So, you’ve just recently heard about Squarespace buying out Acuity. We actually recently featured Acuity in our article on Scheduling Apps for your business. So when we heard about this acquisition, we thought – Fantastic!
Now it should be easier than ever to integrate the two, right? Not so fast! In this article we’ll be discussing the Pros and Cons of using Acuity with Squarespace.
We’ll discuss the possible Pros of having everything under one roof as well as the mind boggling cons that make us scratch our heads in amazement.
We found the buyout actually made it *more* complicated to integrate the two, not less.
What? Yes, that’s right.
We had to dig for a while and read 2 complicated articles (1 from Squarespace and 1 from Acuity) to determine how to integrate the two, and we’re still not sure how to do it!
Now, I’m sure this will change as the companies merge, but for now the integration is still a totally mystery.
Now, don’t get me wrong – this is the very first acquisition for Squarespace so I’m sure they’re just ironing out the kinks.
Acuity is a 13 year old company that provides scheduling, which Squarespace CEO Anthony Casalena suggests will help Squarespace website builder users to integrate a scheduling widget into their site.
However, is this ultimately necessary for the end user?
For example, if you’re using the Squarespace website builder and you’d like to integrate a scheduling or booking widget into your site, how easy is it to do with other scheduling software?
With PocketSuite you simply copy 1 line of code, paste it into your site, and viola! Your PocketSuite booking / scheduling widget is instantly installed. You can also make it an iFrame or a part of your site easily.
This is in direct contrast to the 20+ steps needed to integrate Acuity. It makes me wonder why things need to be so complicated, especially when it’s all under one roof!
The other great thing about the PocketSuite booking widget is that you can customize it based on your preferred color palette and which services you want to display, so you can only show certain services on certain pages.
Here’s a handy example of how this would work:
“You can add the keyword “#newclients” in the description of one or multiple services you save in PocketSuite. This will also support private services (services you choose to NOT show online on your primary widget) to show online.”
You can also include multiple booking widgets on your page, or create a form instead of a widget which works the same way.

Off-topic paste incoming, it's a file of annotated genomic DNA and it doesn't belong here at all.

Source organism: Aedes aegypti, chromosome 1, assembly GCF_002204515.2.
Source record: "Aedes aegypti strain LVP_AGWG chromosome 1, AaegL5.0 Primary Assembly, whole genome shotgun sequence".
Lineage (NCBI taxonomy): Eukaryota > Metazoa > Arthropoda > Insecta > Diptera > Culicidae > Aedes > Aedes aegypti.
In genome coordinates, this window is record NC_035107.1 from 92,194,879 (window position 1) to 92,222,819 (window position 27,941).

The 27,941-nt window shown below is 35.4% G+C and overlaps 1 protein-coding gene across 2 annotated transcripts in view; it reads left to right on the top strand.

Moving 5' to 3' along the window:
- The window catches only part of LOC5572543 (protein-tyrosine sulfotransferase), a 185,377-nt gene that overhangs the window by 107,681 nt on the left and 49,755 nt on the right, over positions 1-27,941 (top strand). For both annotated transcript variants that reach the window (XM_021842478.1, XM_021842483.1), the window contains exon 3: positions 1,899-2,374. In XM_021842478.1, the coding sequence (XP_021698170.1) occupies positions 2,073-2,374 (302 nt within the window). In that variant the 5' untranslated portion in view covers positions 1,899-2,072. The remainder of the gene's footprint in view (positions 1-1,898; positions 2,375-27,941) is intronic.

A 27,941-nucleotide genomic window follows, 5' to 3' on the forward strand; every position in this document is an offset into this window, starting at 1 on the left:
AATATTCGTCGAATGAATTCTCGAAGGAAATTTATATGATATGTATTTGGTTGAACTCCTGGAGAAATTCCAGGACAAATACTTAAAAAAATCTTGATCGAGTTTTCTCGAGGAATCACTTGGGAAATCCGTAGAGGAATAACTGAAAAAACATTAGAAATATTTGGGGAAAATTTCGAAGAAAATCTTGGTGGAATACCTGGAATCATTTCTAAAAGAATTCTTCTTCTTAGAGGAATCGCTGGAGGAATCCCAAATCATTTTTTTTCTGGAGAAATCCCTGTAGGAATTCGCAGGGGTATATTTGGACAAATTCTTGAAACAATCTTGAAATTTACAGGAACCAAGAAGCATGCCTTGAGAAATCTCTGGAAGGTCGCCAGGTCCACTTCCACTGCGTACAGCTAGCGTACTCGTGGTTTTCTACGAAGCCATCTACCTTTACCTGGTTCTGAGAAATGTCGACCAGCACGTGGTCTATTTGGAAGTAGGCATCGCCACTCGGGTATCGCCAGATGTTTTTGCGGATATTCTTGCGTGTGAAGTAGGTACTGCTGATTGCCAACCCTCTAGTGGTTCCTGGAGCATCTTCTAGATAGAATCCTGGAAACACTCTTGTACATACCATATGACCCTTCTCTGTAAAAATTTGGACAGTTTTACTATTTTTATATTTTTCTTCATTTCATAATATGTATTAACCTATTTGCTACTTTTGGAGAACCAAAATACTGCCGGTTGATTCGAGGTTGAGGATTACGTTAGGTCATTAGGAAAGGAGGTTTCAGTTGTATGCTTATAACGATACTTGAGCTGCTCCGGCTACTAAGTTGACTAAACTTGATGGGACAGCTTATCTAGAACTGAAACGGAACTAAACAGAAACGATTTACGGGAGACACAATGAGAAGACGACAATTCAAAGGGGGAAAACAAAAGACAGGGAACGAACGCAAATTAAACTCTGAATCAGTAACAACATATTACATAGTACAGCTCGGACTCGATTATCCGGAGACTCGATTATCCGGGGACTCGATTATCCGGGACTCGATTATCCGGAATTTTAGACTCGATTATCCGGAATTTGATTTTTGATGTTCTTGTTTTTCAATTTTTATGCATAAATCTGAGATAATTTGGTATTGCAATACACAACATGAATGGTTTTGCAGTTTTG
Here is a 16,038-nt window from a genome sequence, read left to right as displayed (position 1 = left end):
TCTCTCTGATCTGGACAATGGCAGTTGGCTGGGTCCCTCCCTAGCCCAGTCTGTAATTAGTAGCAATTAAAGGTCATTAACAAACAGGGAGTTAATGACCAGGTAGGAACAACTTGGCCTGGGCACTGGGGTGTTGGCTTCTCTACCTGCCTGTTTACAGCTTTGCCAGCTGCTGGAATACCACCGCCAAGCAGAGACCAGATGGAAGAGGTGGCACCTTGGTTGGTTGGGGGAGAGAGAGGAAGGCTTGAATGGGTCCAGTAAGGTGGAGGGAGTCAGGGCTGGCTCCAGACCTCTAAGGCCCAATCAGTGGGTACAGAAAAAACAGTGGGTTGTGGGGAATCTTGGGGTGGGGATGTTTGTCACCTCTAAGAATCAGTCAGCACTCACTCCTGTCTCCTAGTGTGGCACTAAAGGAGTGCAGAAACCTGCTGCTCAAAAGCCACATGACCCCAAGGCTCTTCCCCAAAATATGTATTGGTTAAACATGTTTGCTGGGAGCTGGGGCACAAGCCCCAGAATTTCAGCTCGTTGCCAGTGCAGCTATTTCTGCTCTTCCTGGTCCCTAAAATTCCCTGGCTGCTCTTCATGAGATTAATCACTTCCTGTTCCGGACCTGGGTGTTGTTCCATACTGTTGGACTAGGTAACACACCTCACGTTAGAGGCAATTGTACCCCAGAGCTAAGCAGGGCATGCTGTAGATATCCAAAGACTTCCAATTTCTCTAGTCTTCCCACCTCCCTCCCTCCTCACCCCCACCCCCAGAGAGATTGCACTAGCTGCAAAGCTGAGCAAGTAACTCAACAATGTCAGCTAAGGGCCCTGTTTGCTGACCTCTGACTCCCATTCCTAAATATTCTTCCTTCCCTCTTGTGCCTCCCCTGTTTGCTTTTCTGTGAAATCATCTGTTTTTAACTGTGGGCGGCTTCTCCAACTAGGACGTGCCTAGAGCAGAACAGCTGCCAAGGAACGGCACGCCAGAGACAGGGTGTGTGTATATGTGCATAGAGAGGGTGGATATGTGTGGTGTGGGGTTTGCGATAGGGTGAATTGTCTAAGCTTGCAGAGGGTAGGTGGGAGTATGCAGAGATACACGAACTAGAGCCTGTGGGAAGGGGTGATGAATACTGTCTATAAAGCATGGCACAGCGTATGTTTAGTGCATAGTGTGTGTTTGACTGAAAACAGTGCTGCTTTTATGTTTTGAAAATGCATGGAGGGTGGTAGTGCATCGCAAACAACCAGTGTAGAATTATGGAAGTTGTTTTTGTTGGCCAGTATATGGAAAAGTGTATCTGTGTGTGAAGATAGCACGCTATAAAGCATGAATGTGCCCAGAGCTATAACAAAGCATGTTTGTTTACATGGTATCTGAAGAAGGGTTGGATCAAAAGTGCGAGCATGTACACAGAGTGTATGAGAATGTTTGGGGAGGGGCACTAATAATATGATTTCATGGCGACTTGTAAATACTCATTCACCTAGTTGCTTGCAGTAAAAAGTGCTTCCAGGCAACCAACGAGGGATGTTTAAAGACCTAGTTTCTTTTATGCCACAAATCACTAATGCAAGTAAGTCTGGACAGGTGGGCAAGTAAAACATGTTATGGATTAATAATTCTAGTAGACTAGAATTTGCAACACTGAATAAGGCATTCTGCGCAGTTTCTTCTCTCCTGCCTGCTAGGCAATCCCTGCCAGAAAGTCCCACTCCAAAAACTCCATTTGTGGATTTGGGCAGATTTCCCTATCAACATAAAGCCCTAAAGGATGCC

Not to mention everything is secured with SSL, we verify customer’s phone numbers before allowing them to book, and customers don’t need to download PocketSuite in order to book with you.
But that’s not all.
What if you don’t have a website. Can you still use PocketSuite’s booking widget?
The answer is – absolutely!
You can grab your code and put it on your Facebook, Instagram, or any other social media platform.
Wouldn’t it be awesome if customers could find you on social media and book directly from there? Well, now they can.
Looks good, eh?
Now here’s the other concern we found. If you’re on mobile, how easy is it to integrate Acuity with Squarespace?
It’s hard enough on desktop, but being on mobile makes it near impossible.
Not so with PocketSuite – everything is mobile first with us, so there’s no plethora of unnecessary steps to complicate your efforts to connect the two.
Seriously, just grab your booking link and paste it wherever your want.
Squarespace also built their own in-house email marketing product that they launched last year – spreading their efforts across not just website building but also trying to be a Mailchimp or ActiveCampaign.
From the perspective of the customer, I would rather have something that’s easy to integrate from my phone than a bunch of bells and whistles I’m not going to use. But that’s just me.
Also it makes it difficult because there are other email marketing companies that do their job full-time, so I’d rather use software that’s designed especially for its purpose, not as an afterthought or as an add-on to my website.
That’s like if WordPress decided to create their own email marketing. Would you use that, or continue using the proven systems of Mailchimp, AWeber, ActiveCampaign, etc?
Yeah, that’s what I thought. Why complicate things when you can just go with the industry standard?
Squarespace’s director of product Natalie Gibralter said she wants to turn “Squarespace into an “all-in-one platform” for businesses.”